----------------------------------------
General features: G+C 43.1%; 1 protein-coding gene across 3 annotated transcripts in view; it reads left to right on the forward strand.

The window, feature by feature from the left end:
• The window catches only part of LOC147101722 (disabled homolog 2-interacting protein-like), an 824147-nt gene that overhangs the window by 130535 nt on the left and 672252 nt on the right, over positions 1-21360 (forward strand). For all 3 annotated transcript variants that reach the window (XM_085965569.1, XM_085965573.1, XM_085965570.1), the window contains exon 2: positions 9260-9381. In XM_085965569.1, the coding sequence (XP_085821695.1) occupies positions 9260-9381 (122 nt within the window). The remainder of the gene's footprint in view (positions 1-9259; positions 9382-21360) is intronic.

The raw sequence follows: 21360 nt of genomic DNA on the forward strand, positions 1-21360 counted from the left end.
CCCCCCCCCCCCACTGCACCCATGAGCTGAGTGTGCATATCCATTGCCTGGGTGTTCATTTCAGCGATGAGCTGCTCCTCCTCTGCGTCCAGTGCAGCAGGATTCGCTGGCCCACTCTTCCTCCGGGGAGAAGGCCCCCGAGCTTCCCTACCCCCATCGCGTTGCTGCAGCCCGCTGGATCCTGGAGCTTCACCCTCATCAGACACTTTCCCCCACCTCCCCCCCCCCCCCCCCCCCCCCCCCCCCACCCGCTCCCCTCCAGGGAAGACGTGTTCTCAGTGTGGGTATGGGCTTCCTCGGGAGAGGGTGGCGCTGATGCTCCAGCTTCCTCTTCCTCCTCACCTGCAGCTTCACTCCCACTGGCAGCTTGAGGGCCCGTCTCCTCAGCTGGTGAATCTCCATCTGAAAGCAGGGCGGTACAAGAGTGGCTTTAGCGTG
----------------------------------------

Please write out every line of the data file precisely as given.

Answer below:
General features: G+C 43.1%; 1 protein-coding gene across 3 annotated transcripts in view; it reads left to right on the forward strand.

The window, feature by feature from the left end:
• The window catches only part of LOC147101722 (disabled homolog 2-interacting protein-like), an 824147-nt gene that overhangs the window by 130535 nt on the left and 672252 nt on the right, over positions 1-21360 (forward strand). For all 3 annotated transcript variants that reach the window (XM_085965569.1, XM_085965573.1, XM_085965570.1), the window contains exon 2: positions 9260-9381. In XM_085965569.1, the coding sequence (XP_085821695.1) occupies positions 9260-9381 (122 nt within the window). The remainder of the gene's footprint in view (positions 1-9259; positions 9382-21360) is intronic.

The raw sequence follows: 21360 nt of genomic DNA on the forward strand, positions 1-21360 counted from the left end.
CCCCCCCCCCCCACTGCACCCATGAGCTGAGTGTGCATATCCATTGCCTGGGTGTTCATTTCAGCGATGAGCTGCTCCTCCTCTGCGTCCAGTGCAGCAGGATTCGCTGGCCCACTCTTCCTCCGGGGAGAAGGCCCCCGAGCTTCCCTACCCCCATCGCGTTGCTGCAGCCCGCTGGATCCTGGAGCTTCACCCTCATCAGACACTTTCCCCCACCTCCCCCCCCCCCCCCCCCCCCCCCCCCCCACCCGCTCCCCTCCAGGGAAGACGTGTTCTCAGTGTGGGTATGGGCTTCCTCGGGAGAGGGTGGCGCTGATGCTCCAGCTTCCTCTTCCTCCTCACCTGCAGCTTCACTCCCACTGGCAGCTTGAGGGCCCGTCTCCTCAGCTGGTGAATCTCCATCTGAAAGCAGGGCGGTACAAGAGTGGCTTTAGCGTG